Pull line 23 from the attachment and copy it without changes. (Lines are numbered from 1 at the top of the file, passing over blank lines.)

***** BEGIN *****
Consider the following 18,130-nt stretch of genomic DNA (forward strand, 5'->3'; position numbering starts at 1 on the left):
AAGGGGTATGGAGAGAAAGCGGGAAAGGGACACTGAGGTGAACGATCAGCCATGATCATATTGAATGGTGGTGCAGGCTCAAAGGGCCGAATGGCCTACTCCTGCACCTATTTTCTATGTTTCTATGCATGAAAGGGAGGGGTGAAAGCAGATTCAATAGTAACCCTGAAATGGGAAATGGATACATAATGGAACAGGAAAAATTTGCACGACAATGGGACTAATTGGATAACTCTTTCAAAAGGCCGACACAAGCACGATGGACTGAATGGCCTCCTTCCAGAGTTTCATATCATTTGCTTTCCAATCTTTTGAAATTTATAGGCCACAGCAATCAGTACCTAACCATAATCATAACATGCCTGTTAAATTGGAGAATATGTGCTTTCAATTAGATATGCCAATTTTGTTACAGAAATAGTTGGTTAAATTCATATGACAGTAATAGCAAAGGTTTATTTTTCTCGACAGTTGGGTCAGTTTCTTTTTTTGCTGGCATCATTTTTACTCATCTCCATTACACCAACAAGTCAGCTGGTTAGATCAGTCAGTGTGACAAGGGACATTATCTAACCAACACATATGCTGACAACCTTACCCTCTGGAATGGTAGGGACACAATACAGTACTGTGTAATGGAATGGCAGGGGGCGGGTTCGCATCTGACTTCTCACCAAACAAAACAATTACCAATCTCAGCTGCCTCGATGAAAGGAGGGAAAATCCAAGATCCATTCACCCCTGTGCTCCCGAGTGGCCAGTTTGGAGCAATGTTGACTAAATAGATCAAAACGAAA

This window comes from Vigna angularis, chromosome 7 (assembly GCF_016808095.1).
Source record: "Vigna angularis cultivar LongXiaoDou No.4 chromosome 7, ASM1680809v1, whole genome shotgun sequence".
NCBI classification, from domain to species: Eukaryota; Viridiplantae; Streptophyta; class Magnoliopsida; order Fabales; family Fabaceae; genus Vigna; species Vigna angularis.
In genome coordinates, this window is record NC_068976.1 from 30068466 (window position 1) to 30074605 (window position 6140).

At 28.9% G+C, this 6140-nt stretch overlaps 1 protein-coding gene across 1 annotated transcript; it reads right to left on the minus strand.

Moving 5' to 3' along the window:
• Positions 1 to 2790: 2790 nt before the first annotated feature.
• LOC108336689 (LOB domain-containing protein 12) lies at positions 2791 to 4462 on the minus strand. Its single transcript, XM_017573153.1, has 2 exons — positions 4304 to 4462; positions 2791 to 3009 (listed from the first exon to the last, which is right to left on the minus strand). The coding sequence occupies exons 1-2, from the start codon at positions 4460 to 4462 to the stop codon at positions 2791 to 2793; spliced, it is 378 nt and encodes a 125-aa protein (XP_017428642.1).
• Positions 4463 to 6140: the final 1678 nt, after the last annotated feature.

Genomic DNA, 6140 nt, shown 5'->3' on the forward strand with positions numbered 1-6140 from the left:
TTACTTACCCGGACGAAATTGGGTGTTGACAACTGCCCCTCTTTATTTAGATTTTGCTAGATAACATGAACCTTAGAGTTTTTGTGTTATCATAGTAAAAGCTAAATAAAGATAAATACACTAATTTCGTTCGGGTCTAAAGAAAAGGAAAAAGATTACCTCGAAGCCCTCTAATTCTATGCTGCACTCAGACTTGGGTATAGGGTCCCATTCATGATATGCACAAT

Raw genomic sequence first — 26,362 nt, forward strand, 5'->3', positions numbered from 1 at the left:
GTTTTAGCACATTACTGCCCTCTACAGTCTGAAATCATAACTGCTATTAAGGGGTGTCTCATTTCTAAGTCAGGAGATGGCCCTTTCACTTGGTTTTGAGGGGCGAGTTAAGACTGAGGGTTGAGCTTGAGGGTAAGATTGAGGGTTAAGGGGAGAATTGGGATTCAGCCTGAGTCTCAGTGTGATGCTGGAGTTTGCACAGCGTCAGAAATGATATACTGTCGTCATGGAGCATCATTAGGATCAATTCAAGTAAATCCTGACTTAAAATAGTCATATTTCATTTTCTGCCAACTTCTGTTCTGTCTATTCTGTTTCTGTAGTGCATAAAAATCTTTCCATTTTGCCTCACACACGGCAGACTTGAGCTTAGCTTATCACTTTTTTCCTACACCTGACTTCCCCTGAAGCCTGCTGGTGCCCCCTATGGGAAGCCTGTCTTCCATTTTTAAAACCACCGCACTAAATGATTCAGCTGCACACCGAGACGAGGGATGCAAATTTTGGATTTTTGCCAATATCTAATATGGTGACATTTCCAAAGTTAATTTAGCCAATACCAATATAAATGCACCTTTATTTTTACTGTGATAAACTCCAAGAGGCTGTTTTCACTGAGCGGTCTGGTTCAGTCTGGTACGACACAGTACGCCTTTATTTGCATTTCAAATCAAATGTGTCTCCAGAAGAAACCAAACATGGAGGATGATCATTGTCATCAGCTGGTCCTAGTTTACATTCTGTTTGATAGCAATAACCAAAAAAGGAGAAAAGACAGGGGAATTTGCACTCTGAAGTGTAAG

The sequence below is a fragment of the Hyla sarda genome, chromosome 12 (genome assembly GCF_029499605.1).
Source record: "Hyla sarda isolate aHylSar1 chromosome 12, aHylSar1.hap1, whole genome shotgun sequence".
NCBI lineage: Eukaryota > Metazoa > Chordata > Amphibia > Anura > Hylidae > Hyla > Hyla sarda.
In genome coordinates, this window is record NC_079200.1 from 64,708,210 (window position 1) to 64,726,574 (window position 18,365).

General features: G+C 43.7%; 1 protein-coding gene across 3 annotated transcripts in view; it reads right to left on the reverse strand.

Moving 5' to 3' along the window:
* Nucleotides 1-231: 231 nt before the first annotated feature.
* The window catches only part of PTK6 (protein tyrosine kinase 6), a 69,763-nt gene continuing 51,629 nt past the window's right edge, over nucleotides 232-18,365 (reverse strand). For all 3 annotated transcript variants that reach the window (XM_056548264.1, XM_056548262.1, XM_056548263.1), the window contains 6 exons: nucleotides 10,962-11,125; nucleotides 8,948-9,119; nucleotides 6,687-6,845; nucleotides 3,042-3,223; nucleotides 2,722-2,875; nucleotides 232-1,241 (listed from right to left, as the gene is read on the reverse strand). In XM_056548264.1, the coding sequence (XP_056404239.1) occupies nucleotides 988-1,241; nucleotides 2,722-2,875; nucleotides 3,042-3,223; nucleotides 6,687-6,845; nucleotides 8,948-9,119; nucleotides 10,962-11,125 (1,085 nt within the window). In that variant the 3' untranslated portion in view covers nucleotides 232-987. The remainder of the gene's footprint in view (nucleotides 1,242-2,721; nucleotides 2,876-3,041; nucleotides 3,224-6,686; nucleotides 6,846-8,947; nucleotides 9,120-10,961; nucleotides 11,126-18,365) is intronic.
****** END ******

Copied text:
* The window catches only part of PTK6 (protein tyrosine kinase 6), a 69,763-nt gene continuing 51,629 nt past the window's right edge, over nucleotides 232-18,365 (reverse strand). For all 3 annotated transcript variants that reach the window (XM_056548264.1, XM_056548262.1, XM_056548263.1), the window contains 6 exons: nucleotides 10,962-11,125; nucleotides 8,948-9,119; nucleotides 6,687-6,845; nucleotides 3,042-3,223; nucleotides 2,722-2,875; nucleotides 232-1,241 (listed from right to left, as the gene is read on the reverse strand). In XM_056548264.1, the coding sequence (XP_056404239.1) occupies nucleotides 988-1,241; nucleotides 2,722-2,875; nucleotides 3,042-3,223; nucleotides 6,687-6,845; nucleotides 8,948-9,119; nucleotides 10,962-11,125 (1,085 nt within the window). In that variant the 3' untranslated portion in view covers nucleotides 232-987. The remainder of the gene's footprint in view (nucleotides 1,242-2,721; nucleotides 2,876-3,041; nucleotides 3,224-6,686; nucleotides 6,846-8,947; nucleotides 9,120-10,961; nucleotides 11,126-18,365) is intronic.